rel="dns-prefetch" href="https://ads.adaptv.advertising.com" /><link

rel="dns-prefetch" href="https://prg.smartadserver.com" /><link

rel="dns-prefetch" href="https://tpc.googlesyndication.com" /><link

rel="dns-prefetch" href="https://pagead2.googlesyndication.com" /> <script>/*Load Clean.io*/(function(){var

It’s unlikely that the NY Times would buy this ad space unless it helped them convert some portion of those eyeballs into paid subscribers and / or traffic (and therefore, revenue). And of course, we know that Google, a super profitable company, gets paid when they serve up ads – and lots of them -- even when the ambient container may contain a racist opinion piece. Therefore, both these companies (along with the original publisher, Newsweek) are benefiting from continued distribution of this opinion piece that started the racist conspiracy theory.

Earlier this summer, the #stophateforprofit campaign was started by thousands of advertising businesses as well as some of the most prominent civil rights groups and nonprofit organizations including the Anti-Defamation League (ADL), Color of Change, Common Sense, Free Press, LULAC, Mozilla, NAACP, National Hispanic Media Center, and Sleeping Giants.

The stated goal of the diverse coalition was to encourage another major actor in the world of internet advertising, Facebook, to take common-sense steps to address rampant racism, disinformation and hate on its platform. Advertisers agreed to pause all advertising spend on Facebook for the month of July. Basically, the coalition asked companies like Coca-Cola, Harley-Davidson, Levi’s, Patagonia, and other leading brands whether or not they wanted ads for their brands to show alongside content on Facebook pages that were associated with Hate and the answer was “No.”  (https://www.stophateforprofit.org/participating-businesses) So they agreed to pause their advertising and give Facebook time to make adjustments to their way of doing things. Unfortunately, according to press reports, the campaign didn’t result in any changes as Facebook refused to budge in making any substantive changes.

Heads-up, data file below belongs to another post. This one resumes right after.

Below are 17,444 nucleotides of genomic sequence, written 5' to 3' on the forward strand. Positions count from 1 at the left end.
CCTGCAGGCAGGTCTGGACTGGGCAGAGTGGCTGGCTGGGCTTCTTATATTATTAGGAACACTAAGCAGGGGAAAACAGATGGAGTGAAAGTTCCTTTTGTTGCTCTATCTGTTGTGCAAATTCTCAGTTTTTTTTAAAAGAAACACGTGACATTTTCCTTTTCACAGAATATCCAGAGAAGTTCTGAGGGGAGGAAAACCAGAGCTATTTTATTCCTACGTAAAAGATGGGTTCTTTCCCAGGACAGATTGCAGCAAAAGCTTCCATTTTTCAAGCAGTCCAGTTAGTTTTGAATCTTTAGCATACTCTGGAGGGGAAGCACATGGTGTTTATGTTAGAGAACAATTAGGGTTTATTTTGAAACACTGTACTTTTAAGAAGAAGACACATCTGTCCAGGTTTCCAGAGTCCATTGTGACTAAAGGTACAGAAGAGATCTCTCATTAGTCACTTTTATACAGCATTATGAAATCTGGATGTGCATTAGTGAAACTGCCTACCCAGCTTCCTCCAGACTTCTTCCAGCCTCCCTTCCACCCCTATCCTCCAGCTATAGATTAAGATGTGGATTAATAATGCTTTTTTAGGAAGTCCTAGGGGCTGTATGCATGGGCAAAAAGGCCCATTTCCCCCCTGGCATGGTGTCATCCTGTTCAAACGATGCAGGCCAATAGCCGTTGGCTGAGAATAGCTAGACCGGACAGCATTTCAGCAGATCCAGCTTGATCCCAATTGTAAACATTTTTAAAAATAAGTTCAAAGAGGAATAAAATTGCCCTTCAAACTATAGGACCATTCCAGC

And while the Facebook platform is a leading offender and increasingly becoming a menace to society, we can see that they aren’t alone in fueling the problem. Most of the content commerce architecture of the internet is geared toward an impression-based and pay-per-click (PPC) business model that values efficiency and engagement above all else. Even when that engagement is driven by unmoderated, poorly moderated, or officially sanctioned content or Op-Ed pieces (Newsweek) that spread disinformation or spark conspiracy theories that are harmful to society.   

Advertisers and media companies alike need to rethink their business models and consider how to engage with consumers in news ecosystems. Yes, the current structure can be very profitable for some of them, but the external costs on society in terms of spreading hate, division, and misinformation or disinformation are borne by everyone and are eroding the very fabric of these UNITED States.  


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Manny Amadeo Manny Amadeo 3/26/2021

With all the Big Tech hearings on Capitol Hill, it seems the left and right are united in wanting to see changes made and many will probably happen this year. Advertisers and media companies alike need to QUICKLY rethink their business models and find healthier and more sustainable ways to engage with consumers in news ecosystems.